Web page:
As the debate on the future of the TV Licence fee continues, the BBC this week reported the number of households that chose to forego their licence in 2020 – and the possible reasons behind that number.
We also got to hear from BBC bosses regarding the place of the BBC in relation to Netflix and other competitors, and why sometimes – personalisation of content (the way Netflix recommends things for you to watch) is not such a good idea.
These remarks were made in a formal meeting of the Public Accounts Committee in the House of Commons, which was held on Monday, where three BBC executives – Tim Davie (BBC Director-General), Glyn Isherwood (Chief Operating Officer at BBC) and Charlotte Moore (Chief Content Officer at BBC) gave witness.
When the meeting started, Mr Davie gave some “glass half full statistics”, mentioning that “90% of the people in this country are still coming to the BBC weekly, and we have seen really strong performances in terms of reach, but there is no doubt we need to deliver value for the licence fee on reduced time spent.”
But when Glyn Isherwood, the chief financial officer at the BBC, was asked about people who declined to have a TV Licence in 2020, the numbers weren’t something to celebrate:
“The current figures show that 1.7 million people have taken that option and that grew from the previous year of about 1.5 million people. So that is a 200,000 increase.
“So it is still a relatively small number, and it is within the context of having annual licences of between 25 million and 26 million each year.
Licences can go up and down, but it has been between 25 million and 26 million over the last five years.”
The TV Licence fee is used to fund the BBC, and it stands (starting from April 1) at £159/year. Anyone who watches the BBC live, or streams it via BBC iPlayer, has to pay the fee.
But in addition, if you watch any live TV from any broadcaster – you also need to pay the fee (See our full guide on whether you need to pay the TV Licence fee or not).
“This number of 1.7 million”, Mr Davie added, “that say they no longer need or technically don’t qualify for the licence. It is worth saying that we are watching that number like hawks. It is the majority of our revenue, so it is utterly critical to us.
“In the land of a lot of competition, are they watching a live television stream?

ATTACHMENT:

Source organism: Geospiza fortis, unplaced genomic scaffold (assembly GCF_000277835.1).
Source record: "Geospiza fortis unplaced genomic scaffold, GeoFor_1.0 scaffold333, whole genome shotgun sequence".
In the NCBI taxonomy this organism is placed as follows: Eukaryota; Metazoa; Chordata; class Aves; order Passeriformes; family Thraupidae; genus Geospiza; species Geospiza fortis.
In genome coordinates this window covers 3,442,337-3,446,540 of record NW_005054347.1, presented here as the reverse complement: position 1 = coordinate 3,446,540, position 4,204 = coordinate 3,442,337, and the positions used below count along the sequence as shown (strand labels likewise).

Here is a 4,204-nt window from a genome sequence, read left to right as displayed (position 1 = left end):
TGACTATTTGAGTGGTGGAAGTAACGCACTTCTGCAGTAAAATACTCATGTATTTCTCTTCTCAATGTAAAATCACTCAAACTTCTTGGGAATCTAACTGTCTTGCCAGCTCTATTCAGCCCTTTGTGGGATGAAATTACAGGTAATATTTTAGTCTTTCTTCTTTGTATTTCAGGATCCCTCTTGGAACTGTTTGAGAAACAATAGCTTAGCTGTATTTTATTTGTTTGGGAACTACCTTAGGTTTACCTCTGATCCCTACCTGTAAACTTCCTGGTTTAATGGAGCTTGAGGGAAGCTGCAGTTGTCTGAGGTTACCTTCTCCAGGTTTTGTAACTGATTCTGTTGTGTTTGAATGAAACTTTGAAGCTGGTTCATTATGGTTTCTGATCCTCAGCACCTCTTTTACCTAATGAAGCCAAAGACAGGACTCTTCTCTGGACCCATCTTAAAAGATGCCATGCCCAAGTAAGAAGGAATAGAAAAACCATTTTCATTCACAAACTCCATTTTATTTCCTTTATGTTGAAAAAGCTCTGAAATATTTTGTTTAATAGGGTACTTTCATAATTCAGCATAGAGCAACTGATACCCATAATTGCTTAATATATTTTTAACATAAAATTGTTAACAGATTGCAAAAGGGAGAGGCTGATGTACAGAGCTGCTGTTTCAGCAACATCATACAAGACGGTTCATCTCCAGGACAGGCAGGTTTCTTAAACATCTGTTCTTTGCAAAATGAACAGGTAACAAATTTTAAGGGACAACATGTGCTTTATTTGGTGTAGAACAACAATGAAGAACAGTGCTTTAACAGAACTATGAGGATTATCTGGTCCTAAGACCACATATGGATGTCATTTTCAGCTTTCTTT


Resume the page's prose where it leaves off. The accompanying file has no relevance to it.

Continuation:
“It is not surprising that when on-demand is burgeoning in the way that it is and other services are there, you are going to get some marginal erosion of people who are not watching a live stream or television.”
As expected, the Covid pandemic also had a substantial impact on the BBC’s budget and licence fee collection. As we previously reported, inspector visits have been temporarily suspended, due to the risks of the pandemic and the UK lockdown.
“At the time”, said Mr Isherwood, “we were finding it quite difficult to collect the licence fee because our outsourced service provider, Capita, had to set up a new operation, with a lot of people working remotely. People weren’t able to get out and about to pay the licence at PayPoints.
“In the first quarter, our licence fee collection was down 3% to 4%.
“We were concerned that if lockdown continued, that would continue throughout the rest of the year. I am happy to report that that hasn’t happened, and it has come back strong in the last part of the year.
“The decision we took to delay the collection of licences for the over-75s for two months, which was absolutely the right decision at the time, also cost the BBC £70 million. In total terms, our financial impact from covid was more than £200 million.”
The BBC Is Not Going To Beat Netflix
In another interesting part of the discussion, the BBC director-general explained that the BBC’s role is not to beat Netflix, or the other American streaming services.
“We need to do something radically different. The US streamers make about 200 hours of UK-originated content; the public service broadcasters make 30,000 hours. We are differently shaped. We always have sat alongside competitors.
Mr Davie was then asked about TV personalisation, and how Netflix can recommend content to viewers, according to things they have watched and liked before.
While the BBC boss did say they’re working on technological aspects of this feature for iPlayer (the BBC’s streaming app) – sometimes too much personalisation can be a bad thing:
“The one thing I would say is we don’t want to, in my view, be too editorial, and this is where I don’t think we are just simply copying the US
“I don’t know how you find it, but I find some of that personalisation too much. As the BBC, we also have a curatorial role where we, as the newsroom and as the iPlayer, can choose things that we think are important.”
Finally, Mr Davie addressed the success of iPlayer, saying that he has “a queue of people from around the world in public service broadcasting asking how on earth we moved so fast and responded in the way we have done.”
And yet, even with streaming being a success for the BBC – Mr Davie wanted to reiterate that he’s not looking to transform the BBC’s business model:
“We are not trying to make a pay subscription business work. I am there for everyone and I want to have a highly differentiated UK IP.
“I am not running a business for profit, I am running a business for purpose – an organisation for purpose, I am not even running a business.”
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